In the past few weeks, the world has been a witness to revoutionary uprisings in Tunisia, Yemen, Jordan, Libya, Gabon and Egypt. Masses of people have bravely risen to demand basic human rights, freedom and democracy. Alert to the possibilities opened up by the Wikileaks crisis, our attention has been hooked on the online stream of information: on Al-Jazeera's online broadcast, as well as the tweets and blogs that reach our shores from the ground as new events unfold.
Now, as taken as I am with the uses of new technologies in bringing about change in the context of mass uprisings, I am equally, if not more, fascinated these days, by the poetics, that is, the ingenuity and the creativity of the revolutionary consciousness, a consciousness that, in its receptivity, creates the possibility for transformation all around it.
The German literary critic Walter Benjamin spoke of this consciousness in terms of childhood, (because it shows up with greater clarity in childhood than in adulthood) where the child's mimetic faculty sees correspondences between things --and in the revolutionary context, between past and present events-- "by means of spontaneous fantasy". In this way, this consciousness opens up new possibilities while also constructing the contexts for the child's own entry into the world. This gallery of photos of the helmets of the Egypt uprising shows both the symptoms and the signs of this revolutionary consciousness to my mind.
As Susan Buck-Morss suggests: “The revolutionary ‘signal’ which ”proceeds ‘out of the world in which the child lives and gives commands” is the capacity for mimetic improvisation “…of perception and active transformation”. This mimetic consciousness is a revolutionary consciousness, by means of which “new forces and new impulses appear..."
Of the child's drawers, Benjamin writes: They must become arsenal and zoo, crime museum and crypt. “To tidy up” would be to demolish an edifice full of prickley chestnuts that are spiky clubs, tinfoil that is hoarded silver, bricks that are coffins, cacti that are totem-poles and copper pennies that are shields.” [See Susan Buck-Morss's brilliant piece on Walter Benjamin: Revolutionary Writer for these quotes)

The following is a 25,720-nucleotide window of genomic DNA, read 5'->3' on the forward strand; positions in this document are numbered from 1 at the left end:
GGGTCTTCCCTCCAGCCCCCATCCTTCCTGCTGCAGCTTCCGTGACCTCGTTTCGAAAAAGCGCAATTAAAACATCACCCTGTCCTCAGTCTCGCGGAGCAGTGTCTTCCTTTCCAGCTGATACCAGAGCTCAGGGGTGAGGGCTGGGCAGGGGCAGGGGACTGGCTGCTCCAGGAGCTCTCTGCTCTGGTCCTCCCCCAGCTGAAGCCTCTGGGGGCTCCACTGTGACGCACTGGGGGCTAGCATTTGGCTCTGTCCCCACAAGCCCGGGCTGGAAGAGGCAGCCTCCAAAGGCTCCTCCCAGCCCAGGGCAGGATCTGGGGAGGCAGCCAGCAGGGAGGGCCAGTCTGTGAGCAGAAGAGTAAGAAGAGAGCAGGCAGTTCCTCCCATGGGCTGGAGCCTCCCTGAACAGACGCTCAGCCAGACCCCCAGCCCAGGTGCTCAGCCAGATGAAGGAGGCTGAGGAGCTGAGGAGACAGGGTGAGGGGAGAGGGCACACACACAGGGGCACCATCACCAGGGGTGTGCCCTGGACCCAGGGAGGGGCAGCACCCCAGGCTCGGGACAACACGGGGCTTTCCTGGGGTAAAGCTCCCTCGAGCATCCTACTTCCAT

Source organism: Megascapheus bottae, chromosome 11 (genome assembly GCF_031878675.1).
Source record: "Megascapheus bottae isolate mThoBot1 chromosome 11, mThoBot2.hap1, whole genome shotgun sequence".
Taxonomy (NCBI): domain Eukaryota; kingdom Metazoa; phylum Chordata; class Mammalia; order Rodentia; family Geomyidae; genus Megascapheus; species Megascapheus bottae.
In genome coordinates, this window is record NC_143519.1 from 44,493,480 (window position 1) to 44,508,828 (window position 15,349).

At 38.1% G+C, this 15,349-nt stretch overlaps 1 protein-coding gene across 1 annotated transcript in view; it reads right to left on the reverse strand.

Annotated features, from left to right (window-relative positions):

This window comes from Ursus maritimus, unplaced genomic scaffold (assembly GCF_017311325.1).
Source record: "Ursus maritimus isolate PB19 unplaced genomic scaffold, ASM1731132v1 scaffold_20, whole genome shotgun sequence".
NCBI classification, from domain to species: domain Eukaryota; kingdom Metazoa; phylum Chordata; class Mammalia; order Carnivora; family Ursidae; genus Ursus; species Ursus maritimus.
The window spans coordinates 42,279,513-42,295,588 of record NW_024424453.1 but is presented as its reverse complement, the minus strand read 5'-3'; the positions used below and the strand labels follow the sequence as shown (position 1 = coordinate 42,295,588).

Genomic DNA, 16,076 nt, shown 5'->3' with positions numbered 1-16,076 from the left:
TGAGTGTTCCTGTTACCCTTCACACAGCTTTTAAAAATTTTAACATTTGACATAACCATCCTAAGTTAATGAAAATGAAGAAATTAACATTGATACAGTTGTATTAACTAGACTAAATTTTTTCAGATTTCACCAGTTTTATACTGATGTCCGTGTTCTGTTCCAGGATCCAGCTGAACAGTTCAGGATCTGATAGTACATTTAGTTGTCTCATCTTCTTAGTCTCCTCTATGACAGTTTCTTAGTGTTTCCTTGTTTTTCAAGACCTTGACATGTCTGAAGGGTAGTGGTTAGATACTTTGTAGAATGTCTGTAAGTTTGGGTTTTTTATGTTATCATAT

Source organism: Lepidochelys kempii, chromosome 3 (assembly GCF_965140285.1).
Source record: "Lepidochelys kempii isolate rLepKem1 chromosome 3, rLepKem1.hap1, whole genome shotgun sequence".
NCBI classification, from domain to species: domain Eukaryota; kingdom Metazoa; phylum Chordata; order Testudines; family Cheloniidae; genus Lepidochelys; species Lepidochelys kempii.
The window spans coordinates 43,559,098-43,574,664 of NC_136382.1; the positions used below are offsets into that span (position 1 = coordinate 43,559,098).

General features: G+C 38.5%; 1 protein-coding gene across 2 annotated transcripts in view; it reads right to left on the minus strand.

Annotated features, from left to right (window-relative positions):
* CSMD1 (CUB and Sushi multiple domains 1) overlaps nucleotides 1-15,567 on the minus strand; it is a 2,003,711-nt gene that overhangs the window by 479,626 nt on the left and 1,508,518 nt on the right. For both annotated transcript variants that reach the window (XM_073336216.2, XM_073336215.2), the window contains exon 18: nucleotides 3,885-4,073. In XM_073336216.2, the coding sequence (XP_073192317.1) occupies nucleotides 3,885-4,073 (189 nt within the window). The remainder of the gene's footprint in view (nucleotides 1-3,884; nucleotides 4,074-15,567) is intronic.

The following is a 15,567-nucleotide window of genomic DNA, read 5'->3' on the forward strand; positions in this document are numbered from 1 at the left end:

This ability to see correspondences --say, between past and present-- shifts consciousness into another temporal dimension of 'now-time’ -- a potent attentiveness in the present--"in which both revelation and revolution" occur.
This transformation in consciousness is the revolution that is (there on the streets and squares, but also here in our minds and in fact, ) everywhere. To quote Ludacris on this matter, because frankly, he put it most succinctly : When I move you move. Just like that.
Friday, January 21, 2011
My mother, Faezeh Seddigh, is a very talented architect and artist. I admire her. I always have. And I always wanted to be just like her. As a child I used to hang out at her studio,where she and other architecture PhDs worked under Houshang Seyhoun's supervision. I wanted to be them. They were so much fun to be around when I was a toddler. Many of them are still my friends.
Forty years have passed since those days in Tehran and I still remember my mother vividly in the light of that space. I also remember the sparkling amber color, and the scent, of the brewed Persian tea that was served as these young architects created their designs for Iran.
Then, sometime last April, I met Talinn Grigor. She's a Professor of Fine Arts at Brandeis and a critic of Iranian architecture. When we met at an academic conference where we both gave papers in Austin, she was writing this book which is in part on the legacy left by Houshang Seyhoun in his work as an architect under the Pahlavis. I'm thrilled to have reviewed it for Iranian Studies. It is absolutely brilliant and reads like a detective story. I suggest you run out and buy it.
Talinn Grigor's Building Iran: Modernism, Architecture and National Heritage under the Pahlavi Monarchs